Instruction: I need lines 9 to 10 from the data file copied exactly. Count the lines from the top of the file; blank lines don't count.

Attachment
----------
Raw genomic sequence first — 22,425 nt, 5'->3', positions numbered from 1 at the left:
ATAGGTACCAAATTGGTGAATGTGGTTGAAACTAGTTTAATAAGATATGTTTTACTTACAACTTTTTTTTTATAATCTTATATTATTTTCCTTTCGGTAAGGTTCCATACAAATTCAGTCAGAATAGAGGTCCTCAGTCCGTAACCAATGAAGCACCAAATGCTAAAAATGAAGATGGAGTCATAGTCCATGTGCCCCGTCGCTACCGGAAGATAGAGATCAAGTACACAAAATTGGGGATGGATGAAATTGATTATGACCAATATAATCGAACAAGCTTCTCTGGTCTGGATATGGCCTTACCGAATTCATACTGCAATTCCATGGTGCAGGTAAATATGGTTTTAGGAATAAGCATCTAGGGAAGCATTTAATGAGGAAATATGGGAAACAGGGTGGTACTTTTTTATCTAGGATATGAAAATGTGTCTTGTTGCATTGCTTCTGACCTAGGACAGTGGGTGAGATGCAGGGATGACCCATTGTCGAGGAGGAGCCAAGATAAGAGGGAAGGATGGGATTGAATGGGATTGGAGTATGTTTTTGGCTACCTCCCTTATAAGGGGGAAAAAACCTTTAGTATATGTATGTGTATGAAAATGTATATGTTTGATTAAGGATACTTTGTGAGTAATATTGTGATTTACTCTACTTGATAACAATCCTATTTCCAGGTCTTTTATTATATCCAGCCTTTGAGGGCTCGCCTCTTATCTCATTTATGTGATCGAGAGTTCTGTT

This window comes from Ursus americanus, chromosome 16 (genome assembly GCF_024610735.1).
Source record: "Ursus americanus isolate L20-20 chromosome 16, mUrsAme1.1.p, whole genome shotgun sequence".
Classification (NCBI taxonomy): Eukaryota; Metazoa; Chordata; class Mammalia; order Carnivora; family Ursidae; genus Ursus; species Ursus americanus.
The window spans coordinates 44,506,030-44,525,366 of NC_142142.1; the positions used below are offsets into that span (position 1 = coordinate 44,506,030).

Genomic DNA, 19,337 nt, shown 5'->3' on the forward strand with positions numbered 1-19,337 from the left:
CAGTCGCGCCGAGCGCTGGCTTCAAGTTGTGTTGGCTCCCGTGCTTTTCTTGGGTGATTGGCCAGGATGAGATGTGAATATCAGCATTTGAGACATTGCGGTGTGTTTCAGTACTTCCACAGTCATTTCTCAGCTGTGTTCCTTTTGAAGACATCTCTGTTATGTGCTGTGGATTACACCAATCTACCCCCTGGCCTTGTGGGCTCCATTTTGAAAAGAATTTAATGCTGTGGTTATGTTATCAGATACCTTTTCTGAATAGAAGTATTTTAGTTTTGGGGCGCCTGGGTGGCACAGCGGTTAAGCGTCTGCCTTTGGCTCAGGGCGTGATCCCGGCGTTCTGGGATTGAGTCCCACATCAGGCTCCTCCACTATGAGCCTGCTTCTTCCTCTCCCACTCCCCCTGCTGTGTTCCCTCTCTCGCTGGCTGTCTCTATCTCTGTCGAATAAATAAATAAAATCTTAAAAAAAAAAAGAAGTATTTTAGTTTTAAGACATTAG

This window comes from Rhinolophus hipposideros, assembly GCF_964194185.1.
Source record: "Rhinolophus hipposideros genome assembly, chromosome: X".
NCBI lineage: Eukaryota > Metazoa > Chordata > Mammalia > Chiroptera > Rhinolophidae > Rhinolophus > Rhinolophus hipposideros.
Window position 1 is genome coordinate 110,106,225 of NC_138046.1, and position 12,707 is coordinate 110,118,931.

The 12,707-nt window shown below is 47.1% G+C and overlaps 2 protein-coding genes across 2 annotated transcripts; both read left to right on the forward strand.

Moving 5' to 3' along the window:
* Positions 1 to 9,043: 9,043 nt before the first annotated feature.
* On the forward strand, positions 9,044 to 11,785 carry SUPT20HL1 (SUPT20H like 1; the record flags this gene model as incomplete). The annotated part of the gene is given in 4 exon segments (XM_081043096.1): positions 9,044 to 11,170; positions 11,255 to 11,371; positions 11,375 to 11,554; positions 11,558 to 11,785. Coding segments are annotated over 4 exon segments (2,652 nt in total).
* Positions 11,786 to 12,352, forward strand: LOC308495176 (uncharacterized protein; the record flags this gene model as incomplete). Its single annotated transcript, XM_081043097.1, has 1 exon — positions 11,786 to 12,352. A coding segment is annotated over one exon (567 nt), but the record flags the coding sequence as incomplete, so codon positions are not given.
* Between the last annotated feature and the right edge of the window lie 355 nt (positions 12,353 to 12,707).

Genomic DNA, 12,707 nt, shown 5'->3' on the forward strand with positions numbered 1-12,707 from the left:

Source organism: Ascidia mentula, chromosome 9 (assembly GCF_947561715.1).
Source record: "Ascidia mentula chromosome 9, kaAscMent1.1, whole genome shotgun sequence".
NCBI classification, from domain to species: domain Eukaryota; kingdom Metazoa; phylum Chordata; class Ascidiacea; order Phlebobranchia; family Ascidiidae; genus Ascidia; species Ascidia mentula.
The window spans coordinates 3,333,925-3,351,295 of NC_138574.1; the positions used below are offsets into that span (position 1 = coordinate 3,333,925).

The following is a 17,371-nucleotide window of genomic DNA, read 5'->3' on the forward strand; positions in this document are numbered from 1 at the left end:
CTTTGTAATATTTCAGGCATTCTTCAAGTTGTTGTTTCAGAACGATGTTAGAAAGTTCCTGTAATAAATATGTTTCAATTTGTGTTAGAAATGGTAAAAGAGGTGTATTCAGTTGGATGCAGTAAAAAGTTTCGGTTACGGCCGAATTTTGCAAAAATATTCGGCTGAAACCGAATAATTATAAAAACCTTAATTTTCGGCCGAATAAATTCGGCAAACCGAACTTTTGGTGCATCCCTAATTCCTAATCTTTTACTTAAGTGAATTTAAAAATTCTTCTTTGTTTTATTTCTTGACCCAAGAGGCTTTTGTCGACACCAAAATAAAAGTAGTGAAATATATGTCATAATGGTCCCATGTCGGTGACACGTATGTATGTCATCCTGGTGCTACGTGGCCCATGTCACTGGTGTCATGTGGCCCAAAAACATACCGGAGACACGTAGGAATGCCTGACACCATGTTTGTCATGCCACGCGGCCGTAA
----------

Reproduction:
This window comes from Rhinolophus hipposideros, assembly GCF_964194185.1.
Source record: "Rhinolophus hipposideros genome assembly, chromosome: X".